Outro #3: Good and Evil in the Garden of Hooks

Bruegel, Fall of the Rebel Angels detail
What does it all mean?

I don’t believe in metaphysics as a way of defining good and evil, but I do think we have a stubborn tendency to make a distinction like this:

Good = strong, shining, connecting

Evil = volatile, blind, confused, conflicted, chaotic, cutting, ripping, crying, burning, freezing, hurling, dropping . . .

Which reflects choices and conflicts we’re constantly embroiled in—the experienced reality of life. Which leads to this proposition:

Life is a mixture of good and evil (make that a loaded mixture: tending to be as good as it can be, given the bad, and as bad as it can be, given the good, depending on how you look at it, or how the dice just rolled)

And then, if we’re interested in art, a question arises about how art acts on or in this mixture, leading to a hypothesis:

Art is a conscious shaping of the life-mixture to give it, for a moment at least, an overriding good character

What do you think? Too goody-goody? I figure that if we practice art on purpose, we must be trying to improve the life-mixture. The catch, though, is that art works on life on its inside, inhabiting and wrestling with all of its elements, not simply by telling it to mind. Therefore the good vs. evil character of art is ambiguous. I know, and you may know, that the Sex Pistols are good—I hear them bring strong, shining, connecting rock ‘n’ roll moments out of craziness, perversity, contempt, etc.—but to other listeners they seem to be merely wallowing in and reinforcing those bad things.

“Anarchy In The UK”

If I find that the Sex Pistols improve the life-mixture, is that them being good or just me? Obviously it’s me. But it has to be them as well. They’re the ones making musical moments that I can experience as strong, shining and connecting; I’m not generating those good punk qualities all by myself. (I couldn’t cackle and threaten in rock time like Johnny Rotten.)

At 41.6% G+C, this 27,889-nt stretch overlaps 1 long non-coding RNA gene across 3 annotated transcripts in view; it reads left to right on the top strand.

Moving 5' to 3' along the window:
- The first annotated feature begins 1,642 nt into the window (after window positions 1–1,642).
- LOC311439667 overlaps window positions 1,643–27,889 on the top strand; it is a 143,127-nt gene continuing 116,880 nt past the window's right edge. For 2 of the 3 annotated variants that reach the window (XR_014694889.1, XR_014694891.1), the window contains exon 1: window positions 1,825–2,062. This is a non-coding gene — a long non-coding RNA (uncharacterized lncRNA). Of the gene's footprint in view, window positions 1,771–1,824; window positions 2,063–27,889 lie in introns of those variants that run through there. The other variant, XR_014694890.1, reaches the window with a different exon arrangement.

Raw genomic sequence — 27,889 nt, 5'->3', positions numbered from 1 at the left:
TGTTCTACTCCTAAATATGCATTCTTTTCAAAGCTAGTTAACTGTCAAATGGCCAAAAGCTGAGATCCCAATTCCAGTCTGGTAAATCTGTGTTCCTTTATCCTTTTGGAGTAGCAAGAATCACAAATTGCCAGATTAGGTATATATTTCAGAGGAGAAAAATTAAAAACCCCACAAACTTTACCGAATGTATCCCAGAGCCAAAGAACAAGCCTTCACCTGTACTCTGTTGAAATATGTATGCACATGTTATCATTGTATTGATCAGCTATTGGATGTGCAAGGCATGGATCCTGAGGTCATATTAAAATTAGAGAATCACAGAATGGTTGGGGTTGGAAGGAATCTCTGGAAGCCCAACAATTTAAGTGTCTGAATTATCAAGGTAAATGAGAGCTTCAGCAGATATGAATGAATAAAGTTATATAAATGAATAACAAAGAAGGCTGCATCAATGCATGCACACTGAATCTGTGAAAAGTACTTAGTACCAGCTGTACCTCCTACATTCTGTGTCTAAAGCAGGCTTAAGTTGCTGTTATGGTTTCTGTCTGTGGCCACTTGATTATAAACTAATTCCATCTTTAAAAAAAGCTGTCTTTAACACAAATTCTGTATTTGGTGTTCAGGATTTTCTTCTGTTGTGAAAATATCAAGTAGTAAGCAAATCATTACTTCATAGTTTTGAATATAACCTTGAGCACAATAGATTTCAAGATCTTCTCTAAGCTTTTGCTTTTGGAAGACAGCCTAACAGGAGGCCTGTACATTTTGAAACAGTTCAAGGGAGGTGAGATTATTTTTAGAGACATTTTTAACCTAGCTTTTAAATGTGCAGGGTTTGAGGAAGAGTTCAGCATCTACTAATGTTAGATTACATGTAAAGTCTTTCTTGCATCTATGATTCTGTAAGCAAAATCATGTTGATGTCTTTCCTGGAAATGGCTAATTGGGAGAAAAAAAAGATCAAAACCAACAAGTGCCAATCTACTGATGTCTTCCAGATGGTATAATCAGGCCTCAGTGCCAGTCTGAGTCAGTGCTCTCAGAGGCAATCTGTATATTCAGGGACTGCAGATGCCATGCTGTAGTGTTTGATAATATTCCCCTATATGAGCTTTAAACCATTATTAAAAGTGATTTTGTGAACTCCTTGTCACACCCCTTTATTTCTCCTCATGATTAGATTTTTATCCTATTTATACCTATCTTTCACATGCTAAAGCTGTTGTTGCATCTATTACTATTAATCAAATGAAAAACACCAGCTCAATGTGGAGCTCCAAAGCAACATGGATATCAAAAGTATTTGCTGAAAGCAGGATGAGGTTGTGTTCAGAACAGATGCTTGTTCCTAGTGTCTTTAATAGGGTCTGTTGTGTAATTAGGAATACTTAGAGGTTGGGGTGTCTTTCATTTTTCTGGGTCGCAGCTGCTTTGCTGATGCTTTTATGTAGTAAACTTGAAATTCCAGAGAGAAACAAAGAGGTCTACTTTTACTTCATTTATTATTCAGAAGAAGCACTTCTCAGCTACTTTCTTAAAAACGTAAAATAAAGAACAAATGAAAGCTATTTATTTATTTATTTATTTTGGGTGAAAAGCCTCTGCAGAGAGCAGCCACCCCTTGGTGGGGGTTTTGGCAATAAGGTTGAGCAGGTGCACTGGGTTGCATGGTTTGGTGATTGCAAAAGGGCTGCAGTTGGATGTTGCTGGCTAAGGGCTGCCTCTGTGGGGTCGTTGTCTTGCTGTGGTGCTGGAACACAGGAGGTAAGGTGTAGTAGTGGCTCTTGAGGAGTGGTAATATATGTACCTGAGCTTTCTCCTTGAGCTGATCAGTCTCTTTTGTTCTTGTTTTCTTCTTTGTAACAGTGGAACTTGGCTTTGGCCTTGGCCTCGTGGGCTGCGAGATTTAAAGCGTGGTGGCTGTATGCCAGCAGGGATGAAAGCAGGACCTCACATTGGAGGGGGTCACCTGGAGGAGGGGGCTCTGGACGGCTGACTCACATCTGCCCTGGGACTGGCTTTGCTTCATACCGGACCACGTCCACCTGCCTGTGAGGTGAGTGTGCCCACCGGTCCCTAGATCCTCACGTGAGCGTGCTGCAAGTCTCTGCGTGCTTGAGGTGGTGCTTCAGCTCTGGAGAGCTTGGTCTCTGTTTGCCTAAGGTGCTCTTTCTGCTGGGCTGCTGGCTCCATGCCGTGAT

If this life be not a real fight, in which something is eternally gained for the universe by success, it is no better than a game of private theatricals from which one may withdraw at will. But it feels like a real fight.
            —William James[1]

Now for the sake of excitement and drama and for a moral tinge to the metaphysics, I’ll say that life isn’t just a mixture, it’s a fight, and art is one of our lucid ways of fighting.[2] On that view, could we define a hook as a sudden thrust of good? Enlarging on that: a sense of a victorious outcome in a struggle with the bad, a struggle that is always global as well as local?

We could very well define a hook purely in terms of gratification (“any discrete thing that makes you want to listen again,” I wrote in Introduction to Hooks). But I suspect that my hooks criticism has often been in this metaphysical and moral grain of good struggling with evil. The metaphysical and moral grain being what it is, what else could I do?

__________________________________________________________

[1] “Is Life Worth Living?” in The Will to Believe (New York: Dover, 1956), p. 61.

[2] Simon Frith is hip to the combative side of music evaluation in Performing Rites. On the Value of Popular Music (Cambridge, MA: Harvard U., 1998). My favorite fightin’ aesthetics is Jean-Paul Sartre’s What Is Literature?

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About Steve Smith

Professor of Philosophy & Religious Studies and Director of Film Studies at Millsaps College
This entry was posted in Passions & Attitudes, Rock Aesthetics and tagged , , , , , , , , , , , . Bookmark the permalink.

One Response to Outro #3: Good and Evil in the Garden of Hooks

  1. Matt Smith says:

    Or: art keeps the balance between order and chaos, and pushes in either direction, as the cultural situation demands. Which allows us to see the Pistols as doing good because of, not in spite of, their disorder, and don’t we want to do that?

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